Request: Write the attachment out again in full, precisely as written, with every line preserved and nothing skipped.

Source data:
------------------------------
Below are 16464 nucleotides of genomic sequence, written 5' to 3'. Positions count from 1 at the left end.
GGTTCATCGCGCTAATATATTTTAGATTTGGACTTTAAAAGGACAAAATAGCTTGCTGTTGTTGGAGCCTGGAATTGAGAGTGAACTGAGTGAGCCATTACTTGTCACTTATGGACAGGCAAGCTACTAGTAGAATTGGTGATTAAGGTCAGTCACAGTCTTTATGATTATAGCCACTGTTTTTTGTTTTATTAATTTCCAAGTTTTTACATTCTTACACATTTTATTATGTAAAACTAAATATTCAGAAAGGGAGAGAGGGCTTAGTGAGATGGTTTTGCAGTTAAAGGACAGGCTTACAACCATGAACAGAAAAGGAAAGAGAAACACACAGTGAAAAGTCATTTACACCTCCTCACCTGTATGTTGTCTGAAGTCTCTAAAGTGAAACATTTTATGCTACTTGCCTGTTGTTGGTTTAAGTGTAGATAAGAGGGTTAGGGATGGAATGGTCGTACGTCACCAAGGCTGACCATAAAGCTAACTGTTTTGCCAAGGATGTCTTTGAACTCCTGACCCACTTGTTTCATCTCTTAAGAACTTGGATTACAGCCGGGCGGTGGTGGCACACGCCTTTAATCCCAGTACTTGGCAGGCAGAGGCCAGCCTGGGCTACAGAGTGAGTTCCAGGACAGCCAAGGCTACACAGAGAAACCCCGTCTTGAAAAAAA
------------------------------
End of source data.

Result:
Below are 16464 nucleotides of genomic sequence, written 5' to 3'. Positions count from 1 at the left end.
GGTTCATCGCGCTAATATATTTTAGATTTGGACTTTAAAAGGACAAAATAGCTTGCTGTTGTTGGAGCCTGGAATTGAGAGTGAACTGAGTGAGCCATTACTTGTCACTTATGGACAGGCAAGCTACTAGTAGAATTGGTGATTAAGGTCAGTCACAGTCTTTATGATTATAGCCACTGTTTTTTGTTTTATTAATTTCCAAGTTTTTACATTCTTACACATTTTATTATGTAAAACTAAATATTCAGAAAGGGAGAGAGGGCTTAGTGAGATGGTTTTGCAGTTAAAGGACAGGCTTACAACCATGAACAGAAAAGGAAAGAGAAACACACAGTGAAAAGTCATTTACACCTCCTCACCTGTATGTTGTCTGAAGTCTCTAAAGTGAAACATTTTATGCTACTTGCCTGTTGTTGGTTTAAGTGTAGATAAGAGGGTTAGGGATGGAATGGTCGTACGTCACCAAGGCTGACCATAAAGCTAACTGTTTTGCCAAGGATGTCTTTGAACTCCTGACCCACTTGTTTCATCTCTTAAGAACTTGGATTACAGCCGGGCGGTGGTGGCACACGCCTTTAATCCCAGTACTTGGCAGGCAGAGGCCAGCCTGGGCTACAGAGTGAGTTCCAGGACAGCCAAGGCTACACAGAGAAACCCCGTCTTGAAAAAAA